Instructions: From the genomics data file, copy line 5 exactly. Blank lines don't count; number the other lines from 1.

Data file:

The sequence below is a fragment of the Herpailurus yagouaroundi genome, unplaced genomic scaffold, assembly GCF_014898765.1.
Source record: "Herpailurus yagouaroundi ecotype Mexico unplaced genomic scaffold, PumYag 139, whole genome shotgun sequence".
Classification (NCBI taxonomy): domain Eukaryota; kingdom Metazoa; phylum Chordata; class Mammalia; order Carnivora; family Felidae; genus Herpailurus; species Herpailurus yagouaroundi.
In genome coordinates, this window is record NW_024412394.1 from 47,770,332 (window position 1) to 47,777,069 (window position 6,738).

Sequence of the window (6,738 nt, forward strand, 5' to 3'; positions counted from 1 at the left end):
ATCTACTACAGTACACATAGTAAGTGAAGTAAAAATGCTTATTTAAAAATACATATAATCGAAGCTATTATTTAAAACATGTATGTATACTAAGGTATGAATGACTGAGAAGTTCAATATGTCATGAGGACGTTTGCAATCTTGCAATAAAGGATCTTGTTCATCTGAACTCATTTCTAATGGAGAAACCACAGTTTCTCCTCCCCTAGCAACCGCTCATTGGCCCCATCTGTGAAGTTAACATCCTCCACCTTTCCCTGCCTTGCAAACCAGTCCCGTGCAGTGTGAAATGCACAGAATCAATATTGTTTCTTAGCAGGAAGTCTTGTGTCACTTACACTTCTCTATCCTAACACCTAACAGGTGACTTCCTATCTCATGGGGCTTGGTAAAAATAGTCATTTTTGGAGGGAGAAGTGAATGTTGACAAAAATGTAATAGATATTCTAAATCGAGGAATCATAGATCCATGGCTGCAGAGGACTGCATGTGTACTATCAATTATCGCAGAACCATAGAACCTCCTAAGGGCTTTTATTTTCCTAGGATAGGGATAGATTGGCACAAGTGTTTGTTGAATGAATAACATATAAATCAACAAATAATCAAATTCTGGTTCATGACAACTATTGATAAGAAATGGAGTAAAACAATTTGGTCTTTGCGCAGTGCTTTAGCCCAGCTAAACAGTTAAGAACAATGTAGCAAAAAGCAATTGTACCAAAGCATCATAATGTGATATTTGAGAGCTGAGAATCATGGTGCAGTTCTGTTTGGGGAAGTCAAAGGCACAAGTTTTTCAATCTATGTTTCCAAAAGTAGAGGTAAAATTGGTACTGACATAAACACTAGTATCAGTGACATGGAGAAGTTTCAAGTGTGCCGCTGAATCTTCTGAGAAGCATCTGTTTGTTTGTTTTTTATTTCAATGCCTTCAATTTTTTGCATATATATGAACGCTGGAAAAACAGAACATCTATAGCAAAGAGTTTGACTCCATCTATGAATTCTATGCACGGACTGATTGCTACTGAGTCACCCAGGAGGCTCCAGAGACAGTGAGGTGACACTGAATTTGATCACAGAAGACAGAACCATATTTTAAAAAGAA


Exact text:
Sequence of the window (6,738 nt, forward strand, 5' to 3'; positions counted from 1 at the left end):